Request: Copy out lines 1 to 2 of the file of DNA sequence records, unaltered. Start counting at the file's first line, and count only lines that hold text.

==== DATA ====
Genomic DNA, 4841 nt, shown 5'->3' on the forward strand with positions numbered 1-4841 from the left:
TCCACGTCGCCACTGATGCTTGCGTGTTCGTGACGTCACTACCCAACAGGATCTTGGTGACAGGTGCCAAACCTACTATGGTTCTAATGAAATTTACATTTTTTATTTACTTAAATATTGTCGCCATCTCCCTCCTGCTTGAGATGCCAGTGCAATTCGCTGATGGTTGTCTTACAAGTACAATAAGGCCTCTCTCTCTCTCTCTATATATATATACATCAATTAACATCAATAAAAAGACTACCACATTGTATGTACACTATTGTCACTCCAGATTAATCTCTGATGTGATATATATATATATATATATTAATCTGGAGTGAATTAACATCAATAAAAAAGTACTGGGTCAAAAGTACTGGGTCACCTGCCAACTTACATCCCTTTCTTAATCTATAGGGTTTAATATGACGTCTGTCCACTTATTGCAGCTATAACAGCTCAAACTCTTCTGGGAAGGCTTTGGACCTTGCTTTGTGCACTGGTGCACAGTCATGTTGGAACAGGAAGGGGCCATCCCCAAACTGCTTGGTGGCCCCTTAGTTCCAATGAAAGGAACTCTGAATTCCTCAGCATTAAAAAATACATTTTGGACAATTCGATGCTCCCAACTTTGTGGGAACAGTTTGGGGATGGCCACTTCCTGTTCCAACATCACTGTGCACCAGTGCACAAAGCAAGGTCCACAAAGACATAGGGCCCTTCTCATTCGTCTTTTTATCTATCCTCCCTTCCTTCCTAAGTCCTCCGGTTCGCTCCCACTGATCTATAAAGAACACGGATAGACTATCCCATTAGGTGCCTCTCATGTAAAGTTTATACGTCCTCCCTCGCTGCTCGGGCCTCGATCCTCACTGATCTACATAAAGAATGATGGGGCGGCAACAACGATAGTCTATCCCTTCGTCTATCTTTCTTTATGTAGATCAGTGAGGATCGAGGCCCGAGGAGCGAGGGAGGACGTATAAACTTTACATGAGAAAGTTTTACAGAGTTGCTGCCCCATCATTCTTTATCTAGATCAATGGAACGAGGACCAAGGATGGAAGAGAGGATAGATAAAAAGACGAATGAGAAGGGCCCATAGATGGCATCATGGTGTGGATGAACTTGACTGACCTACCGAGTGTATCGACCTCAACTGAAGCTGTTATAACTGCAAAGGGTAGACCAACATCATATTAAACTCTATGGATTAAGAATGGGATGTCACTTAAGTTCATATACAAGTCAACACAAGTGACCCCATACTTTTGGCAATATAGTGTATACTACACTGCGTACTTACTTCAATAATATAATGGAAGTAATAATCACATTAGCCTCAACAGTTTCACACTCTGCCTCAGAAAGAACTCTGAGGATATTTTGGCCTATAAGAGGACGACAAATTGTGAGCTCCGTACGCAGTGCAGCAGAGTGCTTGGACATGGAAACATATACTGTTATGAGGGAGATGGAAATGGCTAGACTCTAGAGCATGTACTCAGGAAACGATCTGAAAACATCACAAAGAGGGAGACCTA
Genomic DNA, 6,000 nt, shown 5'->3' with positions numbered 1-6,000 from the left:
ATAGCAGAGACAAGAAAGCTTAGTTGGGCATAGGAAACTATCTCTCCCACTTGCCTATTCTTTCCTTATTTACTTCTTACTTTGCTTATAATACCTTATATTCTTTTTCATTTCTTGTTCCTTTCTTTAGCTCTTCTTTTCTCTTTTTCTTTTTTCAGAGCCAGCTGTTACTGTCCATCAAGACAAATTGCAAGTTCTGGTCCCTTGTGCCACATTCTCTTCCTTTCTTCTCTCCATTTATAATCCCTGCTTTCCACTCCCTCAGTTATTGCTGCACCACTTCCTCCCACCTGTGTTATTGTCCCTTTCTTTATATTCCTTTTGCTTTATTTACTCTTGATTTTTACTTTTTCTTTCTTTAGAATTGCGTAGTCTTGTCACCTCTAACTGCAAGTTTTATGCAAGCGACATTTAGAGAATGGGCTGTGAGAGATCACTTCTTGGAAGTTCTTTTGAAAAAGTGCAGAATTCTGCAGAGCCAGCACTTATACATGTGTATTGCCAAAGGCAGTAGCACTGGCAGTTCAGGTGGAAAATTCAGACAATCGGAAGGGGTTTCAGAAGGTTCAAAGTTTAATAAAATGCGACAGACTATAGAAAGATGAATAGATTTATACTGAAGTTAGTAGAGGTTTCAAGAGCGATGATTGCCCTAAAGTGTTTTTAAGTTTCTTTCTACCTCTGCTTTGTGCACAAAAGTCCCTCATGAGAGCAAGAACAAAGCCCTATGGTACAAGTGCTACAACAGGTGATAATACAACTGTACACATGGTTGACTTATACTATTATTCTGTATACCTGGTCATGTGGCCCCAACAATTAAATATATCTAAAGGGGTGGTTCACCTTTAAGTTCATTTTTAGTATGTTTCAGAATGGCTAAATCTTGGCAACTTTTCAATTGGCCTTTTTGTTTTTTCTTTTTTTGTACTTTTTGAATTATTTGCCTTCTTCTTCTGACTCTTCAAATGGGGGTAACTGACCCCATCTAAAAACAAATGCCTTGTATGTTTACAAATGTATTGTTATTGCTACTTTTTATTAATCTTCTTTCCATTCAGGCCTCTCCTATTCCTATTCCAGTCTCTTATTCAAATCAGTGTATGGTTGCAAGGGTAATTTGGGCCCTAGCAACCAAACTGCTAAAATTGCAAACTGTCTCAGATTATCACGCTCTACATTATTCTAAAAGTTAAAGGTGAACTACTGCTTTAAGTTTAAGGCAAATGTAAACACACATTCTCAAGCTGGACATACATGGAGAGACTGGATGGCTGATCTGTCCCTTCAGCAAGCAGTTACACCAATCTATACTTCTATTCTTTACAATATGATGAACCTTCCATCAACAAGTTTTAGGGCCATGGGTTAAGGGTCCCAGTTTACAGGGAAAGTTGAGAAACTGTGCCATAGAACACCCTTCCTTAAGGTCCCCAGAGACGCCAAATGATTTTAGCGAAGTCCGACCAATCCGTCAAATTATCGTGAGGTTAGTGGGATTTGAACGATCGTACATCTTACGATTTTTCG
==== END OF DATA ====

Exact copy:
Genomic DNA, 4841 nt, shown 5'->3' on the forward strand with positions numbered 1-4841 from the left:
TCCACGTCGCCACTGATGCTTGCGTGTTCGTGACGTCACTACCCAACAGGATCTTGGTGACAGGTGCCAAACCTACTATGGTTCTAATGAAATTTACATTTTTTATTTACTTAAATATTGTCGCCATCTCCCTCCTGCTTGAGATGCCAGTGCAATTCGCTGATGGTTGTCTTACAAGTACAATAAGGCCTCTCTCTCTCTCTCTATATATATATACATCAATTAACATCAATAAAAAGACTACCACATTGTATGTACACTATTGTCACTCCAGATTAATCTCTGATGTGATATATATATATATATATATTAATCTGGAGTGAATTAACATCAATAAAAAAGTACTGGGTCAAAAGTACTGGGTCACCTGCCAACTTACATCCCTTTCTTAATCTATAGGGTTTAATATGACGTCTGTCCACTTATTGCAGCTATAACAGCTCAAACTCTTCTGGGAAGGCTTTGGACCTTGCTTTGTGCACTGGTGCACAGTCATGTTGGAACAGGAAGGGGCCATCCCCAAACTGCTTGGTGGCCCCTTAGTTCCAATGAAAGGAACTCTGAATTCCTCAGCATTAAAAAATACATTTTGGACAATTCGATGCTCCCAACTTTGTGGGAACAGTTTGGGGATGGCCACTTCCTGTTCCAACATCACTGTGCACCAGTGCACAAAGCAAGGTCCACAAAGACATAGGGCCCTTCTCATTCGTCTTTTTATCTATCCTCCCTTCCTTCCTAAGTCCTCCGGTTCGCTCCCACTGATCTATAAAGAACACGGATAGACTATCCCATTAGGTGCCTCTCATGTAAAGTTTATACGTCCTCCCTCGCTGCTCGGGCCTCGATCCTCACTGATCTACATAAAGAATGATGGGGCGGCAACAACGATAGTCTATCCCTTCGTCTATCTTTCTTTATGTAGATCAGTGAGGATCGAGGCCCGAGGAGCGAGGGAGGACGTATAAACTTTACATGAGAAAGTTTTACAGAGTTGCTGCCCCATCATTCTTTATCTAGATCAATGGAACGAGGACCAAGGATGGAAGAGAGGATAGATAAAAAGACGAATGAGAAGGGCCCATAGATGGCATCATGGTGTGGATGAACTTGACTGACCTACCGAGTGTATCGACCTCAACTGAAGCTGTTATAACTGCAAAGGGTAGACCAACATCATATTAAACTCTATGGATTAAGAATGGGATGTCACTTAAGTTCATATACAAGTCAACACAAGTGACCCCATACTTTTGGCAATATAGTGTATACTACACTGCGTACTTACTTCAATAATATAATGGAAGTAATAATCACATTAGCCTCAACAGTTTCACACTCTGCCTCAGAAAGAACTCTGAGGATATTTTGGCCTATAAGAGGACGACAAATTGTGAGCTCCGTACGCAGTGCAGCAGAGTGCTTGGACATGGAAACATATACTGTTATGAGGGAGATGGAAATGGCTAGACTCTAGAGCATGTACTCAGGAAACGATCTGAAAACATCACAAAGAGGGAGACCTA